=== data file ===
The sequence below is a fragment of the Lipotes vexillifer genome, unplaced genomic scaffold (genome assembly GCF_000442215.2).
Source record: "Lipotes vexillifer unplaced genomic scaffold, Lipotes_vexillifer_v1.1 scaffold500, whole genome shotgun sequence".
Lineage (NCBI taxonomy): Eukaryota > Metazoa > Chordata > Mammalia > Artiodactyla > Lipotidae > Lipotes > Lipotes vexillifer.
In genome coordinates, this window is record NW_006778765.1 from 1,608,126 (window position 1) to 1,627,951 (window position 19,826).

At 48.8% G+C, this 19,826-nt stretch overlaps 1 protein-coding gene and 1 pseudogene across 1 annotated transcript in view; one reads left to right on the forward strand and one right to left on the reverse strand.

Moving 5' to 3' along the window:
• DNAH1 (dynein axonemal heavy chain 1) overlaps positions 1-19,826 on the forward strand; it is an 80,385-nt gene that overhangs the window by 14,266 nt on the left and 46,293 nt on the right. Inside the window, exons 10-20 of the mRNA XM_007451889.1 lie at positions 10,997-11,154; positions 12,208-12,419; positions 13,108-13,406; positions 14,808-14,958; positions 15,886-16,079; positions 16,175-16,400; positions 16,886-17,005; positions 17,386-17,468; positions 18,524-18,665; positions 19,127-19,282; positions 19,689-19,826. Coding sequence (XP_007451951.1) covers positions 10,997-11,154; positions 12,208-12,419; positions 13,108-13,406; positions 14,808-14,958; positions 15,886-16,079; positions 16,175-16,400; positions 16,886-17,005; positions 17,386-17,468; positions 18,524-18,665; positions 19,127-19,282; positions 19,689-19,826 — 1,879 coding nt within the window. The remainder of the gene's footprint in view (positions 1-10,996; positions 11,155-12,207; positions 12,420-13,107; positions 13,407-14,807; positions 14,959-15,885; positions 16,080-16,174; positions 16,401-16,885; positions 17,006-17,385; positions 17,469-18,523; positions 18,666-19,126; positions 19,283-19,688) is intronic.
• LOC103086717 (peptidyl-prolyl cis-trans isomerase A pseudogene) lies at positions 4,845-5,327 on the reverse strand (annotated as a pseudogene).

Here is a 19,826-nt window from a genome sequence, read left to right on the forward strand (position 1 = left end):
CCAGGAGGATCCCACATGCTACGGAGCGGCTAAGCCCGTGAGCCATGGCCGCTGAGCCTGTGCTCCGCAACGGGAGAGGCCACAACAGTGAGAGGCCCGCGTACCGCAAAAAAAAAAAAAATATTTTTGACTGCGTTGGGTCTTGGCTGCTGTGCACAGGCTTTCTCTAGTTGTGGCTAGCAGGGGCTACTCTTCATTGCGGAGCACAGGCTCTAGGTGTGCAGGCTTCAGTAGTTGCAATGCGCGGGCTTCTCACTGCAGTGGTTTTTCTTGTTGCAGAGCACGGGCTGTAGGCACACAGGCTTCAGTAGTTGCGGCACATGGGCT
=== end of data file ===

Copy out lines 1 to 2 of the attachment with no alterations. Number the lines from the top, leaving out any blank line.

The sequence below is a fragment of the Lipotes vexillifer genome, unplaced genomic scaffold (genome assembly GCF_000442215.2).
Source record: "Lipotes vexillifer unplaced genomic scaffold, Lipotes_vexillifer_v1.1 scaffold500, whole genome shotgun sequence".